Whole-body protein turnover reveals the cost of detoxification of secondary metabolites in a vertebrate browser
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- Au, J., Marsh, K.J., Wallis, I.R. et al. J Comp Physiol B (2013) 183: 993. doi:10.1007/s00360-013-0754-3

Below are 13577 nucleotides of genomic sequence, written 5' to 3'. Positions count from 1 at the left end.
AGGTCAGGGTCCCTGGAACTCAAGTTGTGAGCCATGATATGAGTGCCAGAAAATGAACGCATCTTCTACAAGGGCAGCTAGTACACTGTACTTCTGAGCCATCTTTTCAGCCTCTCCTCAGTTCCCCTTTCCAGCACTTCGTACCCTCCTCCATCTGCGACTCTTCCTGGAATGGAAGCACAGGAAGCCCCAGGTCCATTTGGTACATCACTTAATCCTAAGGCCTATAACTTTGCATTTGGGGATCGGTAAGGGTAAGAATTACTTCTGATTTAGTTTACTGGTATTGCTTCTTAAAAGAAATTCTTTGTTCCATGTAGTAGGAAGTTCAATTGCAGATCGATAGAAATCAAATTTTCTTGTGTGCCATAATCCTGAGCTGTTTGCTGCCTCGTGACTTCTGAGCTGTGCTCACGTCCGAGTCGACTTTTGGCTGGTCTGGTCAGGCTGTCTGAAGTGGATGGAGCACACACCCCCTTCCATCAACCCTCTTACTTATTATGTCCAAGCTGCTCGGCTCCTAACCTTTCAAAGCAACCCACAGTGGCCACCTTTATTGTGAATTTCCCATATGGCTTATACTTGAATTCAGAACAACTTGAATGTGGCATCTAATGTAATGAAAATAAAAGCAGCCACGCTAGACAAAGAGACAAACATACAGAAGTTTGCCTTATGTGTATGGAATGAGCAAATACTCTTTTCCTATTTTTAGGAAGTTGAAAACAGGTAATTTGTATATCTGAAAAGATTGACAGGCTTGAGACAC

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The detoxification limitation hypothesis predicts that the metabolism and biotransformation of plant secondary metabolites (PSMs) elicit a cost to herbivores. There have been many attempts to estimate these costs to mammalian herbivores in terms of energy, but this ignores what may be a more important cost—increases in protein turnover and concomitant losses of amino acids. We measured the effect of varying dietary protein concentrations on the ingestion of two PSMs (1,8 cineole—a monoterpene, and benzoic acid—an aromatic carboxylic acid) by common brushtail possums (Trichosurus vulpecula). The dietary protein concentration had a small effect on how much cineole possums ingested. In contrast, protein had a large effect on how much benzoate they ingested, especially at high dietary concentrations of benzoate. This prompted us to measure the effects of dietary protein and benzoate on whole-body protein turnover using the end-product method following an oral dose of [15N] glycine. Increasing the concentration of dietary protein in diets without PSMs improved N balance but did not influence whole-body protein turnover. In contrast, feeding benzoate in a low-protein diet pushed animals into negative N balance. The concomitant increases in the rates of whole-body protein turnover in possums eating diets with more benzoate were indicative of a protein cost of detoxification. This was about 30 % of the dietary N intake and highlights the significant effects that PSMs can have on nutrient metabolism and retention.